Example 9

[0056] The A-side and B-side are the same as in Example 7. However, 72 parts A-side were reacted with 100 parts B-side. The resulting foam fell back and did not cure after 1 hour, indicating an overcharge of A-side.

Example 10

[0057]

[0058] The molar ratio of ethylene glycol to blown soy oil is 0.49:1. With two hydroxyl (OH) groups with which to cross-link the constituent fatty acids of the blown soy oil, the molar ratio of the hydroxyl (OH) groups of the ethylene glycol to soy oil is about 0.99:1. The A-side comprised MA-2901, a modified monomeric diphenylmethane diisocyanate. The A-side was reacted with the B-side in a ratio of 50 parts A-side to 100 parts B-side. The resulting foam had a 15-minute cure and a very slow recovery. However, the final cure was insufficient because it did not occur for 72 hours.

Example 11

[0059]

[0060] The B-side is as in Example 10. The A-side comprises Mondur® 448, a modified monomeric diphenylmethane diisocyanate, in a ratio of 50 parts A-side to 100 parts B-side. The resulting foam cures in 15 minutes, but is very crumbly.

Example 12

[0061]

[0062] The B-side is as in Example 10. The A-side comprised 76 parts MA-2901, a modified monomeric diphenylmethane diisocyanate, to 100 parts B-side. The resulting foam cures in 30 minutes, but has a very fast, complete fall back.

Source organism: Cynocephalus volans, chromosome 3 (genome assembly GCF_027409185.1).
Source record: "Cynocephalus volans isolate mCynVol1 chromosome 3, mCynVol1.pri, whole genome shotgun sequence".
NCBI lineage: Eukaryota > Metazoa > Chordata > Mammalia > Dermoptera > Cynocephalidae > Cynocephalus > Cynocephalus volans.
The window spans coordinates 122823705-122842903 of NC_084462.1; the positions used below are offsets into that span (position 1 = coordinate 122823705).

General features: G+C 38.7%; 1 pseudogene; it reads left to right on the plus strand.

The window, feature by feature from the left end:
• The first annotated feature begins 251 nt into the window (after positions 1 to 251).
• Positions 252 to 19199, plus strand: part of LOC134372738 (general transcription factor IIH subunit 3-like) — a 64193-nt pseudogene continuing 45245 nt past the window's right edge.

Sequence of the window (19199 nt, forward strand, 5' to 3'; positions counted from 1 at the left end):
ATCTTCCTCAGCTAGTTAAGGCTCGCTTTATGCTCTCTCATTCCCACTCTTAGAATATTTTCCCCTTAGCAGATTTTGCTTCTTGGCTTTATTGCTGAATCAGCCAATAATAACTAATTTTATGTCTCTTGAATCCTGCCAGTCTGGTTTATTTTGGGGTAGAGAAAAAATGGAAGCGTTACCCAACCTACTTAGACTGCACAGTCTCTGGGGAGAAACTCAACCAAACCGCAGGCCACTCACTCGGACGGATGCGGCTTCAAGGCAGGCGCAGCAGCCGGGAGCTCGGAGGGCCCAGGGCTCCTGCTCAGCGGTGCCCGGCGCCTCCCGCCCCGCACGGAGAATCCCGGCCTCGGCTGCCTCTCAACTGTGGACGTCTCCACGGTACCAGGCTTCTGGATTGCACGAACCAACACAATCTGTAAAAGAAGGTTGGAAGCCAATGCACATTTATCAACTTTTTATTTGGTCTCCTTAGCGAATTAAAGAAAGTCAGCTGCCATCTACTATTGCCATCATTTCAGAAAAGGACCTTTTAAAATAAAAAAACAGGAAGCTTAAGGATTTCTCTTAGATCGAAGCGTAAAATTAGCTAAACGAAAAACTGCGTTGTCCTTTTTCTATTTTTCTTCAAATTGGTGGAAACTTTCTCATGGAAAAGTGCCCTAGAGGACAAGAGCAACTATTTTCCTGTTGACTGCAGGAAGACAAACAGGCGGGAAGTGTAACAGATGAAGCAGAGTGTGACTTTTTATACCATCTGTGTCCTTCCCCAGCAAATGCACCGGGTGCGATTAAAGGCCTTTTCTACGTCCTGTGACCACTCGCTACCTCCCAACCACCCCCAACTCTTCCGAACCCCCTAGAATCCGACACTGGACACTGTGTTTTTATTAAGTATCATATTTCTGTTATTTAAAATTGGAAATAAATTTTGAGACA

Example 13

[0063]

[0064] Ethylene glycol has a molecular weight of about 62 and 1,4 butanediol has a molecular weight of about 90. Thus, the molar ratio of the ethylene glycol to blown soy oil is 0.22:1 and the molar ratio of the 1,4 butanediol to blown soy oil is 0.15:1. Since each of the ethylene glycol and 1,4 butanediol have two hydroxyl (OH) groups with which to cross-link the constituent fatty acids of the blown soy oil, the molar ratio of the hydroxyl (OH) groups of the 50/50 ethylene glycol/1,4 butanediol cross-linker mixture to the blown soy oil is about 0.75:1. The A-side was reacted at 74 parts MA-2901, a modified monomeric diphenylmethane diisocyanate to 100 parts B-side. The resulting foam cured to the touch within 3 minutes and fully cured within 15 minutes. It has good properties.

Example 14

[0065]

[0066] The A-side was reacted at 74 parts, a modified MDI, MA-2901, to 100 parts B-side. The resulting foam cured to the touch within 3 minutes and exhibited slightly better initial strength than the foam of Example 13. It fully cured within 15 minutes with good properties.

Example 15

[0067]